The Marathon

The marathon is a long-distance running race where athletes compete on a course that is 42.2 kms (officially 42.195 kms) long. Marathon races are conducted on road courses that are part of city roads. The inspiration for the race was a Greek messenger who is believed to have run a similar distance to deliver a message of victory. Marathon races have been dominated by runners from African countries, who hold the record for the all-time 10 fastest finishes in the history of the race.

Though marathon races have been part of Olympics since the inaugural modern Olympics in 1896, the official distance as it stands right now was not fixed until 1921. Barring very few instances women were not allowed to compete in marathon races until 1983, when separate races for women were started.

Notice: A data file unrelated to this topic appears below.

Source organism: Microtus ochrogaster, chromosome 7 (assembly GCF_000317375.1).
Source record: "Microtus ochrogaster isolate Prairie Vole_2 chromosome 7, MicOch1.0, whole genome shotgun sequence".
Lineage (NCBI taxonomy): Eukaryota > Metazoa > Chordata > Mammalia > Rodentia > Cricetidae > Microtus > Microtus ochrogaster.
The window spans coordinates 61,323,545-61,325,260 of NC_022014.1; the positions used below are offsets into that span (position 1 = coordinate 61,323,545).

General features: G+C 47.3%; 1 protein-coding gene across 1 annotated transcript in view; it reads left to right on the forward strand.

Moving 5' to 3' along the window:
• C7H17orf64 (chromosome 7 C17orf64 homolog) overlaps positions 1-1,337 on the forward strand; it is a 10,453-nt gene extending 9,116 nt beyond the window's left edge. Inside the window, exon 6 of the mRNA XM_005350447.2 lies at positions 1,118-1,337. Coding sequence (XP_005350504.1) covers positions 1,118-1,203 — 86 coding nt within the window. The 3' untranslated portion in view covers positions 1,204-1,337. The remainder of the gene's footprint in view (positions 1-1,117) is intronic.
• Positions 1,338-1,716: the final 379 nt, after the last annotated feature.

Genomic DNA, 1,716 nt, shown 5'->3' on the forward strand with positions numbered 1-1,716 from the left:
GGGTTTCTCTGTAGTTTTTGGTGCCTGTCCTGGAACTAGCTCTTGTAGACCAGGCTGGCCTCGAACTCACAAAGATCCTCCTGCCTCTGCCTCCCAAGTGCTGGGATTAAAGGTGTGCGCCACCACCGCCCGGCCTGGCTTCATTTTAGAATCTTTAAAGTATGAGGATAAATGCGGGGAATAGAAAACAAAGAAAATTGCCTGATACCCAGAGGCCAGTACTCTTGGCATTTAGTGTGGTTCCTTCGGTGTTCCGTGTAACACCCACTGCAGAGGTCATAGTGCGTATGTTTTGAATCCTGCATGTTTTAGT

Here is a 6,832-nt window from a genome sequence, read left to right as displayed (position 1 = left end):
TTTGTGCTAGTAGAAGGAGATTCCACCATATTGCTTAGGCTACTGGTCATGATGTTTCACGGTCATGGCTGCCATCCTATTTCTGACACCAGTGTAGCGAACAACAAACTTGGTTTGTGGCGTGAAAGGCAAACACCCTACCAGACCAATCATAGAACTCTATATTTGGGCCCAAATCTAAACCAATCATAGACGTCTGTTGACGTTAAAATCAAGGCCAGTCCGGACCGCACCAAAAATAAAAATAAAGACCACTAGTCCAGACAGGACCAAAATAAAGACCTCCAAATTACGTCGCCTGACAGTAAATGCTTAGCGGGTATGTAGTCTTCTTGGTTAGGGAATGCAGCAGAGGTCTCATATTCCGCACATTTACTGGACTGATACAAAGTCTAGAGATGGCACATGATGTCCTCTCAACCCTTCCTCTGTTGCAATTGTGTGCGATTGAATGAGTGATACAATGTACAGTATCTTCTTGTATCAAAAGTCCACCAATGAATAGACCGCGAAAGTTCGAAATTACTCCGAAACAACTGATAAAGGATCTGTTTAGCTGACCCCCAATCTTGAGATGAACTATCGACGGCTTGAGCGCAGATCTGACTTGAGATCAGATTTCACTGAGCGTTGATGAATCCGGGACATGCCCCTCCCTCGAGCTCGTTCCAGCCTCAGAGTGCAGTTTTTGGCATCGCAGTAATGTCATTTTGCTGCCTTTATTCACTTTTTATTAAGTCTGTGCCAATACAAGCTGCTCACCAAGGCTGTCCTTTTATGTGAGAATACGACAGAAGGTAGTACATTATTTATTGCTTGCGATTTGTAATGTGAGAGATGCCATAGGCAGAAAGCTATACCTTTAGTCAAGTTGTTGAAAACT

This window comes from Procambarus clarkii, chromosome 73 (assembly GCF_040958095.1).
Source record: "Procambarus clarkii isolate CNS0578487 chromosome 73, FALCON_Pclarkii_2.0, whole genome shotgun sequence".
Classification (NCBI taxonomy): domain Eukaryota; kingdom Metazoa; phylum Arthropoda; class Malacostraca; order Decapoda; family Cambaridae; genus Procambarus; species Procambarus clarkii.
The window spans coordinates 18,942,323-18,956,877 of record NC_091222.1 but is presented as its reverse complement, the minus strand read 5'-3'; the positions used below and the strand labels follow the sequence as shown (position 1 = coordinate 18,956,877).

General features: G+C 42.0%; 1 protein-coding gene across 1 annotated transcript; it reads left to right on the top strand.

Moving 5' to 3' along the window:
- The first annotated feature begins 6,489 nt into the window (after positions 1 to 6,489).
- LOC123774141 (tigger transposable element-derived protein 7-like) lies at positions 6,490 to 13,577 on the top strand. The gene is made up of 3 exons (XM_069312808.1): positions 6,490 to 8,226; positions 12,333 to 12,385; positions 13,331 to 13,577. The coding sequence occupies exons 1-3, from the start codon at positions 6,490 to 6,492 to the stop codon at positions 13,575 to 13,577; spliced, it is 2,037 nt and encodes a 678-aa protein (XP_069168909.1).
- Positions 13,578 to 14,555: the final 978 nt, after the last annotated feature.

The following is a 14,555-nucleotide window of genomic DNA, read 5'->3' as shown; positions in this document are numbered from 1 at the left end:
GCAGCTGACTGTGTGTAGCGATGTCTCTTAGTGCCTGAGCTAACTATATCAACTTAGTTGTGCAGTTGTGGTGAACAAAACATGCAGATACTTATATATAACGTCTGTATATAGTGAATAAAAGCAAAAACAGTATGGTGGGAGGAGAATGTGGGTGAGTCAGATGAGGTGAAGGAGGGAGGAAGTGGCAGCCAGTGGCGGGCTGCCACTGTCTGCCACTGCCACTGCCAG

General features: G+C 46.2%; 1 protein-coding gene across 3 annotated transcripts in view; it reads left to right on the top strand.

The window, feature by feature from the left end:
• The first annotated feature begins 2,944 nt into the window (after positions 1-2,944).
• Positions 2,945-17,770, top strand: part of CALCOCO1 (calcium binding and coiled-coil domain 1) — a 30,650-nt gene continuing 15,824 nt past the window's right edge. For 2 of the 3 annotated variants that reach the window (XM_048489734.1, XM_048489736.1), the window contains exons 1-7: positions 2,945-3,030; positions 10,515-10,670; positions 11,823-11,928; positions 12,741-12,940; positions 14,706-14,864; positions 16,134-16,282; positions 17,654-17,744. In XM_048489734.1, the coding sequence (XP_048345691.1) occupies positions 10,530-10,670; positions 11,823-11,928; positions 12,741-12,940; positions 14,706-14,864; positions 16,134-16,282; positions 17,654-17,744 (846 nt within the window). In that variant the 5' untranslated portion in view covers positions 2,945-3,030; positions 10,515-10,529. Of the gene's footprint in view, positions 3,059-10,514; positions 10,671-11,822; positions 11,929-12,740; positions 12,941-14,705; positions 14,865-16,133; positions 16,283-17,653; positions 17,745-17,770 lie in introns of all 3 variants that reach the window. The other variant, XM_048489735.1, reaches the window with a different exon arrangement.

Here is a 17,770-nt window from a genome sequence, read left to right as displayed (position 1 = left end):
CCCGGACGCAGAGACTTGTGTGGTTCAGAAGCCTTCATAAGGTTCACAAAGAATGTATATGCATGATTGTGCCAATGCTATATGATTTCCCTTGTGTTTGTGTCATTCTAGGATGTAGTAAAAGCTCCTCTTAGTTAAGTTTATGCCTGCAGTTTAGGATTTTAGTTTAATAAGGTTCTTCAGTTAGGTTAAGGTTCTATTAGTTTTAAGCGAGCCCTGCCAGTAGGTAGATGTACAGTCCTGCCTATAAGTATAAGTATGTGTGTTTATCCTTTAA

Besides the Olympics and the World Championships, several marathon races are conducted every year in many cities all over the world. The most prestigious races among them are, New York marathon, Boston marathon, London marathon, Berlin marathon, Chicago marathon, and Tokyo marathon. In these races thousands of amateurs are also allowed to take part along with the professional runners. Races are conducted for different age classifications and also for wheelchair contestants.

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